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Change is brewing in Uganda's coffee sector

Photo Credit: Farm Africa/ Jjumba Martin Photo Credit: Farm Africa/ Jjumba Martin

In Kanungu, western Uganda, coffee is the fuel of the local economy and a recent Farm Africa survey revealed that women are the backbone of the industry. Despite that, female farmers see little reward from the profits they help to generate.

Even though women do the majority of work involved in growing, harvesting and drying coffee, in most cases men control the marketing and sales activities. This distinction means that often men control household incomes and women are excluded from financial decision making. 

In 2019, Farm Africa ran the Coffee is Life UK Aid Match appeal. Our kind supporters gave generously to the appeal and unlocked a total of £242,000 in matched funding from the UK government. These funds are delivering a project in Kanungu that helps women gain an equal footing in the coffee value chain.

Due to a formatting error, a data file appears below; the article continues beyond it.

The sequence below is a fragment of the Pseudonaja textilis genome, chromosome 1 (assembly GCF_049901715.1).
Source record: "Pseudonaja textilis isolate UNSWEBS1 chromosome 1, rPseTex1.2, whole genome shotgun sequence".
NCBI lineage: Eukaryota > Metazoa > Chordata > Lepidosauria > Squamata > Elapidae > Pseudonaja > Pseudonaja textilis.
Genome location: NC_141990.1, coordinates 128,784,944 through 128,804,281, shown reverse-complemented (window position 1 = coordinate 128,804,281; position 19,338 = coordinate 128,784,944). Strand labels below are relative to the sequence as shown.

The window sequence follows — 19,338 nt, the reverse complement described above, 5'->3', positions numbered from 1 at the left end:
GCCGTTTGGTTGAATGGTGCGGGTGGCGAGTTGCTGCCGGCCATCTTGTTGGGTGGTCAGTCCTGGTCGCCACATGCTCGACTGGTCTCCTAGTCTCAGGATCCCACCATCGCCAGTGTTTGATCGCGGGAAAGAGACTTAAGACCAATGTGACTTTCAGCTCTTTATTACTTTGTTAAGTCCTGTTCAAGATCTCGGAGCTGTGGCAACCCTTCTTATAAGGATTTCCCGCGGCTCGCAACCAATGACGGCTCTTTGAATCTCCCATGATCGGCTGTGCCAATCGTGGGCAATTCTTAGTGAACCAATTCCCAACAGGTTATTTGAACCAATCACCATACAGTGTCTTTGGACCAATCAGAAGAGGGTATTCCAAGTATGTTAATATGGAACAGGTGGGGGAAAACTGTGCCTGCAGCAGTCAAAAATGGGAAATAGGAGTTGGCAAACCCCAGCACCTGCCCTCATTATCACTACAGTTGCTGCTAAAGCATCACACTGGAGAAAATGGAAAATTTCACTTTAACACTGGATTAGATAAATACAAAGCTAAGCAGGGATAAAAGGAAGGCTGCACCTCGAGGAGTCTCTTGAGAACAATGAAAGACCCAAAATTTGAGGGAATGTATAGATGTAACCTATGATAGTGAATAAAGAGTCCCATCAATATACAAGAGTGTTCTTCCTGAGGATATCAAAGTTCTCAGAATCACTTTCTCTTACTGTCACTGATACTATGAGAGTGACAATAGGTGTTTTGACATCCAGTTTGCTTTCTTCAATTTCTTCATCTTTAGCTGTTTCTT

Through the project, 160 village savings and loan associations are being supported to unite women to save together and make investments in each others’ businesses. More than 2,000 women taking part in the project will also receive training in financial management and leadership skills. 

“Farm Africa trained our farmers’ group on how to work together as a cooperative. We learnt about village savings and loan associations and were taught to look at farming as a business, where record-keeping is essential to monitor progress.” Patience – project participant. 

Thanks to the skills and knowledge they’re gaining, the female coffee farmers of Kanungu are unpicking the myths surrounding their roles in the sector. The coffee gender gap is closing, and change is definitely brewing.


Farm Africa’s work in Kanungu is funded by the European Union and UK aid from the UK government, however, the views expressed do not necessarily reflect the organisations’ official policies.